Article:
Table 1

Baseline clinical characteristics of participants from the JHS

Prevalent diabetes analysis cohort (n = 2,143)Incident diabetes analysis cohort (n = 1,313)
Proteomics cohortNoncasesCasesNoncasesCases
Patients, n 2,143 1,595 548 1,074 239 
Female patients, n (%) 1,312 (61) 963 (60) 349 (64) 655 (61) 144 (60) 
Age, years 55.3 (12.8) 53.8 (13.0) 59.7 (11.0) 53.0 (12.6) 55.0 (11.5) 
BMI, kg/m2 31.6 (7.2) 30.8 (7.0) 34.0 (7.4) 30.3 (6.6) 33.8 (7.5) 
Waist circumference, cm 100.9 (16.5) 98.5 (15.9) 107.9 (16.0) 97.2 (15.8) 105.1 (14.8) 
FPG, mg/dL 101.5 (36.2) 90.7 (8.8) 140.0 (61.4) 89.1 (7.8) 96.9 (9.8) 
Fasting plasma insulin, IU/mL 17.8 (12.7) 15.5 (8.7) 26.1 (19.5) 14.3 (7.3) 21.3 (11.7) 
HOMA-IR 3.5 (2.2) 3.5(2.2) — 3.2 (1.7) 5.1 (3.0) 
Fasting total cholesterol, mg/dL 200.0 (41.7) 199.0 (40.0) 203.5 (47.2) 198.2 (39.1) 201.2 (42.9) 
Fasting HDL cholesterol, mg/dL 51.7 (14.7) 52.3 (14.9) 49.3 (13.7) 53.0 (15.0) 49.0 (12.6) 
Fasting triglycerides, mg/dL 109.4 (82.1) 100.1 (60.5) 142.6 (127.5) 95.0 (54.2) 118.1 (66.6) 
Hypertension, n (%) 1,248 (58) 813 (51) 435 (79) 489 (46) 157 (66) 
SBP, mmHg 127.6 (16.6) 126.4 (16.4) 131.2 (16.6) 125.0 (15.2) 128.7 (17.4) 
Current smoker, n (%) 277 (13) 219 (14) 58 (11) 129 (12) 29 (12) 
eGFR, mL/min/1.73 m2 93.3 (23.0) 95.1 (21.3) 88.4 (26.7) 96.7 (20.6) 92.3 (19.3) 
Medication      
 Statin, n (%) 304 (14) 152 (10) 152 (28) 90 (8) 32 (14) 
 Blood pressure medication, n (%) 1,147 (54) 725 (46) 422 (78) 428 (40) 149 (63) 
 Diabetes oral medication, n (%) 264 (13) 0 (0) 264 (52) — — 
 Insulin, n (%) 147 (7) 0 (0) 147 (29) — — 
Prevalent diabetes analysis cohort (n = 2,143)Incident diabetes analysis cohort (n = 1,313)
Proteomics cohortNoncasesCasesNoncasesCases
Patients, n 2,143 1,595 548 1,074 239 
Female patients, n (%) 1,312 (61) 963 (60) 349 (64) 655 (61) 144 (60) 
Age, years 55.3 (12.8) 53.8 (13.0) 59.7 (11.0) 53.0 (12.6) 55.0 (11.5) 
BMI, kg/m2 31.6 (7.2) 30.8 (7.0) 34.0 (7.4) 30.3 (6.6) 33.8 (7.5) 
Waist circumference, cm 100.9 (16.5) 98.5 (15.9) 107.9 (16.0) 97.2 (15.8) 105.1 (14.8) 
FPG, mg/dL 101.5 (36.2) 90.7 (8.8) 140.0 (61.4) 89.1 (7.8) 96.9 (9.8) 
Fasting plasma insulin, IU/mL 17.8 (12.7) 15.5 (8.7) 26.1 (19.5) 14.3 (7.3) 21.3 (11.7) 
HOMA-IR 3.5 (2.2) 3.5(2.2) — 3.2 (1.7) 5.1 (3.0) 
Fasting total cholesterol, mg/dL 200.0 (41.7) 199.0 (40.0) 203.5 (47.2) 198.2 (39.1) 201.2 (42.9)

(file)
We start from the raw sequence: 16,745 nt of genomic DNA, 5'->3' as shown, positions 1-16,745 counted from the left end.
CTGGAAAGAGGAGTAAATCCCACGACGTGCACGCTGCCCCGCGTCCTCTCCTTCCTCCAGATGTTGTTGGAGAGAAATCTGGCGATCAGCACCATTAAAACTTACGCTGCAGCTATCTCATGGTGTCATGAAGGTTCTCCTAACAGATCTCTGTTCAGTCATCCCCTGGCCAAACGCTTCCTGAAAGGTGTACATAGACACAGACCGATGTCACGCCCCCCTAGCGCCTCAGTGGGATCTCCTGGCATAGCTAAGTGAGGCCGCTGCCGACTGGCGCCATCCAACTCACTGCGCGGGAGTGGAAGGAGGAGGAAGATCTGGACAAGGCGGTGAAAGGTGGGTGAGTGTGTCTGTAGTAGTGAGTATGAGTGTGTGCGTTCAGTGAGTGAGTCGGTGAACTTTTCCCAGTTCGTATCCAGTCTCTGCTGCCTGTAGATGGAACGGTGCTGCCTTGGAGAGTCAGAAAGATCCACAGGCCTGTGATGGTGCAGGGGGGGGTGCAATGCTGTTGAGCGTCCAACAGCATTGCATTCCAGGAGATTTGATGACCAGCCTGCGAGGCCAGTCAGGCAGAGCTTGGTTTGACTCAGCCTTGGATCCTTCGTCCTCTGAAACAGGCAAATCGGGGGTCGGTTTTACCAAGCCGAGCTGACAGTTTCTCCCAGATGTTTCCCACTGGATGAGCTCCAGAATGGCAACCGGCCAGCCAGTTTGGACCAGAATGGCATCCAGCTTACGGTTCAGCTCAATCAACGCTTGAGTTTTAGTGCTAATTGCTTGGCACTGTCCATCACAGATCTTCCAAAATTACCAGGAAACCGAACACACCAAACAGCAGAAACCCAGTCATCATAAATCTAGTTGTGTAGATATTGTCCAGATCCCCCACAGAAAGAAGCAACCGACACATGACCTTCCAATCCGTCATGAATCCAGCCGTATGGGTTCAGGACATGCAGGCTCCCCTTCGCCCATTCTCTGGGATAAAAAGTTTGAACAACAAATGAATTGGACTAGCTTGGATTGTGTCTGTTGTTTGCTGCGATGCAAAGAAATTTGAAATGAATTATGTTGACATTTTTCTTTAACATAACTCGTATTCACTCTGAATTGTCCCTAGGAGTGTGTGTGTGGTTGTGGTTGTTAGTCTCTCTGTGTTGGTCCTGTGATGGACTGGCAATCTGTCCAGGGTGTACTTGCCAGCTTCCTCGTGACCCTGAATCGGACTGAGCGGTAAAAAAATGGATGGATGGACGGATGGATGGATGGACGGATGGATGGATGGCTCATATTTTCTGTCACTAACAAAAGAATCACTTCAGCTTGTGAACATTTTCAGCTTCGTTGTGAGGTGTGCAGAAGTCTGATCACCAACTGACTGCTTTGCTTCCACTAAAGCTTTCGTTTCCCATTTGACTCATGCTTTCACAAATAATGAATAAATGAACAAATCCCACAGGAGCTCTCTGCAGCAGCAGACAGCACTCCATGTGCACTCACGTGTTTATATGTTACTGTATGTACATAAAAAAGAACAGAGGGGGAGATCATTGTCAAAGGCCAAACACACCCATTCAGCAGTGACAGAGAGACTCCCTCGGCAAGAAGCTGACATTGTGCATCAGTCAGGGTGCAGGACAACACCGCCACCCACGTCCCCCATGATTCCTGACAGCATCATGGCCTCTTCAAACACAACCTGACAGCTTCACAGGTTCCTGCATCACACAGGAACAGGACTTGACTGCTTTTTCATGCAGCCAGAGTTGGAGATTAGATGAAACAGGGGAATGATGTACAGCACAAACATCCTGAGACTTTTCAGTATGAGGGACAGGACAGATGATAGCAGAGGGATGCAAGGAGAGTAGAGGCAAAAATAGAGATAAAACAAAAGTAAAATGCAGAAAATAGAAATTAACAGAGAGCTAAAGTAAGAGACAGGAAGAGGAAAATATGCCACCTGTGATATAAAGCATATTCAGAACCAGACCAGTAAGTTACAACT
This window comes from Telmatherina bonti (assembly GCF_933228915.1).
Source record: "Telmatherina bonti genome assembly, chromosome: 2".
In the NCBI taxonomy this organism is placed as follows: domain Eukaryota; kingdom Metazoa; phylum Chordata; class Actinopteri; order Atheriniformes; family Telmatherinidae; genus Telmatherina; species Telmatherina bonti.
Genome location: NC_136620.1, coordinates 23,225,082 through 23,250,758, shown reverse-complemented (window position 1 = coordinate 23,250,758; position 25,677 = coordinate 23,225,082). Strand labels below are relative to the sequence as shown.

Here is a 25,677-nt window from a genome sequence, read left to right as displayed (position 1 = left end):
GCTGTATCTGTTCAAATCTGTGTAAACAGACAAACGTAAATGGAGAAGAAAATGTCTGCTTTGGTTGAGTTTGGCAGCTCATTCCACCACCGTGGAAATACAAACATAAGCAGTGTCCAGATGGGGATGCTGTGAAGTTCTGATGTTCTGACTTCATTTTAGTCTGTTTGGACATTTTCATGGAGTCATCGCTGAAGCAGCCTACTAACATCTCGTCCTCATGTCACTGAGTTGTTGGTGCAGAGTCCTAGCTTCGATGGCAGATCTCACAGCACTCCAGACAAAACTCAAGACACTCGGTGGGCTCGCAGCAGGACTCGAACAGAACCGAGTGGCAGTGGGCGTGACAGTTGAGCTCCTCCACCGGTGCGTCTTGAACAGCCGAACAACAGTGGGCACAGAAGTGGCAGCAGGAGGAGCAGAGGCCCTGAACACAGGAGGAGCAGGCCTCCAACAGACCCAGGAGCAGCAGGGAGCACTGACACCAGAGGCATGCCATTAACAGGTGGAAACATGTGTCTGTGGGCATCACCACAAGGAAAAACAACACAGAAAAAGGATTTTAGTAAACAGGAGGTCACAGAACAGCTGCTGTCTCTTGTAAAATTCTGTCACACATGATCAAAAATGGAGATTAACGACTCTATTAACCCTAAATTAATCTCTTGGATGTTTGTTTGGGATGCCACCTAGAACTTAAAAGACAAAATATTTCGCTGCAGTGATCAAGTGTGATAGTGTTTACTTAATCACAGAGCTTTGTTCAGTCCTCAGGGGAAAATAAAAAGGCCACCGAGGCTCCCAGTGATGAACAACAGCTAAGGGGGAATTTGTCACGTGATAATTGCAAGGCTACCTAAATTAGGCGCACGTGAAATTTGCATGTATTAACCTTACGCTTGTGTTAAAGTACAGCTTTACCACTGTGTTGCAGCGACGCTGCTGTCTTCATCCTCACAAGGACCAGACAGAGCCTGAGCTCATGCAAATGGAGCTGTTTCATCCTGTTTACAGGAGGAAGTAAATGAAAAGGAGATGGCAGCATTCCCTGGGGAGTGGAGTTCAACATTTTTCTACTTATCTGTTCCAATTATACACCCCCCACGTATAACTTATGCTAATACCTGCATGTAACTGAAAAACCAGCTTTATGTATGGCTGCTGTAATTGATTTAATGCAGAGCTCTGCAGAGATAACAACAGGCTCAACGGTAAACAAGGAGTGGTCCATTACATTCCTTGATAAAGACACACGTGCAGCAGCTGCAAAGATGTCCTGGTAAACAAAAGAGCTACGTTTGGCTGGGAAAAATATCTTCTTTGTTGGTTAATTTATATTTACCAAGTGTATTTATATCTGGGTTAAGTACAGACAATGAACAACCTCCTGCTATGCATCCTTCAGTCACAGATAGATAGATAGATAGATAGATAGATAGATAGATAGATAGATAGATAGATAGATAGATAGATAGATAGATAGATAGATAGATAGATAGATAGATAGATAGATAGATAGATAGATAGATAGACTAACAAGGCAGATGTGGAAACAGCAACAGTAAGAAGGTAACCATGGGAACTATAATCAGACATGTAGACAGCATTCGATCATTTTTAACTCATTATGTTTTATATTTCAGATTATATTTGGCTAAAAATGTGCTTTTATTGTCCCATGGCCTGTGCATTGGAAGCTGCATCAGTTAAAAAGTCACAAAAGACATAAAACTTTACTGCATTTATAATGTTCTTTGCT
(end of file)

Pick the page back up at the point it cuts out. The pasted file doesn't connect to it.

Fasting HDL cholesterol, mg/dL 51.7 (14.7) 52.3 (14.9) 49.3 (13.7) 53.0 (15.0) 49.0 (12.6) 
Fasting triglycerides, mg/dL 109.4 (82.1) 100.1 (60.5) 142.6 (127.5) 95.0 (54.2) 118.1 (66.6) 
Hypertension, n (%) 1,248 (58) 813 (51) 435 (79) 489 (46) 157 (66) 
SBP, mmHg 127.6 (16.6) 126.4 (16.4) 131.2 (16.6) 125.0 (15.2) 128.7 (17.4) 
Current smoker, n (%) 277 (13) 219 (14) 58 (11) 129 (12) 29 (12) 
eGFR, mL/min/1.73 m2 93.3 (23.0) 95.1 (21.3) 88.4 (26.7) 96.7 (20.6) 92.3 (19.3) 
Medication      
 Statin, n (%) 304 (14) 152 (10) 152 (28) 90 (8) 32 (14) 
 Blood pressure medication, n (%) 1,147 (54) 725 (46) 422 (78) 428 (40) 149 (63) 
 Diabetes oral medication, n (%) 264 (13) 0 (0) 264 (52) — — 
 Insulin, n (%) 147 (7) 0 (0) 147 (29) — — 

Values are reported as mean (SD) unless otherwise specified.

Mean follow-up time for incident cases was 10.2 years.

eGFR was calculated using the Chronic Kidney Disease Epidemiology Collaboration equation.

Circulating Protein Associations With Incident Diabetes

Of 1,305 proteins measured, 325 were associated with incident diabetes in Cox models adjusted for age, sex, and batch (q < 0.05) (Fig. 1 and Supplementary Table 4). In model 2, which additionally adjusted for BMI and FPG level, 111 proteins were associated with disease onset (Supplementary Table 4). These findings included the expected positive association of leptin (hazard ratio [HR] 1.98 [95% CI 1.64–2.39]; q = 2.05 × 10−10) and inverse association of adiponectin (HR 0.60 [95% CI 0.52–0.69]; q = 1.92 × 10−10) in model 1 that were attenuated after adjusting for BMI. In model 3, which further adjusted for HDL cholesterol and triglyceride levels, eGFR, hypertension status, and statin medication use, 36 proteins were associated with incident disease (Fig. 2 and Supplementary Table 4). Histone 1H.2 (HIST1H1C) had the highest HR (1.52 [95% CI 1.239–1.78]; q = 4.19 × 10−4), whereas IGF-binding protein 2 had the lowest (HR 0.68 [95% CI 0.57–0.80]; q = 7.86 × 10−6). Aptamer specificity was confirmed for 23 of these proteins by strong correlations with protein concentrations measured by an orthogonal high-multiplex immunoassay (Olink) and/or genome-wide association study (GWAS) associations with genetic variants in the protein coding gene (Supplementary Table 5). Thirty proteins remained significantly associated with incident diabetes after adjusting for income and education levels as proxies for social determinants of health (Supplementary Table 6).